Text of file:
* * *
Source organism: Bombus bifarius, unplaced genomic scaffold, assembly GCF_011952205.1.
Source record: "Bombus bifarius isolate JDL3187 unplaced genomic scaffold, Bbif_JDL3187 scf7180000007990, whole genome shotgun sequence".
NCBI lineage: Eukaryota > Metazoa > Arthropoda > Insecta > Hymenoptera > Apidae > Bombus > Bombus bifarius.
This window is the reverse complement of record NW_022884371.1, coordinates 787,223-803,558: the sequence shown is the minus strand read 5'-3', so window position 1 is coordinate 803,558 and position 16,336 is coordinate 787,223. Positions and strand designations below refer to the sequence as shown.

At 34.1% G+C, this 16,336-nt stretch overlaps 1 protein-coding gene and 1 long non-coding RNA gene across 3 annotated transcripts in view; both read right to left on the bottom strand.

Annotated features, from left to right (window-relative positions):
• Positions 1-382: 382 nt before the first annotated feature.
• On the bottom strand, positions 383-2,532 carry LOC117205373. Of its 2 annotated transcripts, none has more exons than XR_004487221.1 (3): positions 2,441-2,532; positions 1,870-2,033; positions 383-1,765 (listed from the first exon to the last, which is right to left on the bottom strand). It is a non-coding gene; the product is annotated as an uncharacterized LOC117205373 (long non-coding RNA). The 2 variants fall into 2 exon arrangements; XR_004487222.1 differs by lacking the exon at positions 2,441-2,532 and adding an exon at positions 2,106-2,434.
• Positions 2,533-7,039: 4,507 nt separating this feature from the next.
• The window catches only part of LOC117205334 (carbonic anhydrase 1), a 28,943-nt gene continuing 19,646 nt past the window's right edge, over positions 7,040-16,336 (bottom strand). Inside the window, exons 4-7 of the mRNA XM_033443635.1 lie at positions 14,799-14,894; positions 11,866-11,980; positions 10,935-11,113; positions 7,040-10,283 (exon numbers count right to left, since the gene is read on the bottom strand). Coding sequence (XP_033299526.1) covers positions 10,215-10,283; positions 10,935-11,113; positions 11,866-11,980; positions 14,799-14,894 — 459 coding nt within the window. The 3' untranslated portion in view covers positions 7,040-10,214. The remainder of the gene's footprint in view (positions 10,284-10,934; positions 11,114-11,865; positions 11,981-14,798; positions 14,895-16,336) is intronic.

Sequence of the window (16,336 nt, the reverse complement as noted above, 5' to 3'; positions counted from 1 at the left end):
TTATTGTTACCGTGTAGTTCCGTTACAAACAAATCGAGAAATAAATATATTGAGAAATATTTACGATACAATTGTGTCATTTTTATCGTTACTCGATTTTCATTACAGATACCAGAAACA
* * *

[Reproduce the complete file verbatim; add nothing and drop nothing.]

Source organism: Bombus bifarius, unplaced genomic scaffold, assembly GCF_011952205.1.
Source record: "Bombus bifarius isolate JDL3187 unplaced genomic scaffold, Bbif_JDL3187 scf7180000007990, whole genome shotgun sequence".
NCBI lineage: Eukaryota > Metazoa > Arthropoda > Insecta > Hymenoptera > Apidae > Bombus > Bombus bifarius.
This window is the reverse complement of record NW_022884371.1, coordinates 787,223-803,558: the sequence shown is the minus strand read 5'-3', so window position 1 is coordinate 803,558 and position 16,336 is coordinate 787,223. Positions and strand designations below refer to the sequence as shown.

At 34.1% G+C, this 16,336-nt stretch overlaps 1 protein-coding gene and 1 long non-coding RNA gene across 3 annotated transcripts in view; both read right to left on the bottom strand.

Annotated features, from left to right (window-relative positions):
• Positions 1-382: 382 nt before the first annotated feature.
• On the bottom strand, positions 383-2,532 carry LOC117205373. Of its 2 annotated transcripts, none has more exons than XR_004487221.1 (3): positions 2,441-2,532; positions 1,870-2,033; positions 383-1,765 (listed from the first exon to the last, which is right to left on the bottom strand). It is a non-coding gene; the product is annotated as an uncharacterized LOC117205373 (long non-coding RNA). The 2 variants fall into 2 exon arrangements; XR_004487222.1 differs by lacking the exon at positions 2,441-2,532 and adding an exon at positions 2,106-2,434.
• Positions 2,533-7,039: 4,507 nt separating this feature from the next.
• The window catches only part of LOC117205334 (carbonic anhydrase 1), a 28,943-nt gene continuing 19,646 nt past the window's right edge, over positions 7,040-16,336 (bottom strand). Inside the window, exons 4-7 of the mRNA XM_033443635.1 lie at positions 14,799-14,894; positions 11,866-11,980; positions 10,935-11,113; positions 7,040-10,283 (exon numbers count right to left, since the gene is read on the bottom strand). Coding sequence (XP_033299526.1) covers positions 10,215-10,283; positions 10,935-11,113; positions 11,866-11,980; positions 14,799-14,894 — 459 coding nt within the window. The 3' untranslated portion in view covers positions 7,040-10,214. The remainder of the gene's footprint in view (positions 10,284-10,934; positions 11,114-11,865; positions 11,981-14,798; positions 14,895-16,336) is intronic.

Sequence of the window (16,336 nt, the reverse complement as noted above, 5' to 3'; positions counted from 1 at the left end):
TTATTGTTACCGTGTAGTTCCGTTACAAACAAATCGAGAAATAAATATATTGAGAAATATTTACGATACAATTGTGTCATTTTTATCGTTACTCGATTTTCATTACAGATACCAGAAACA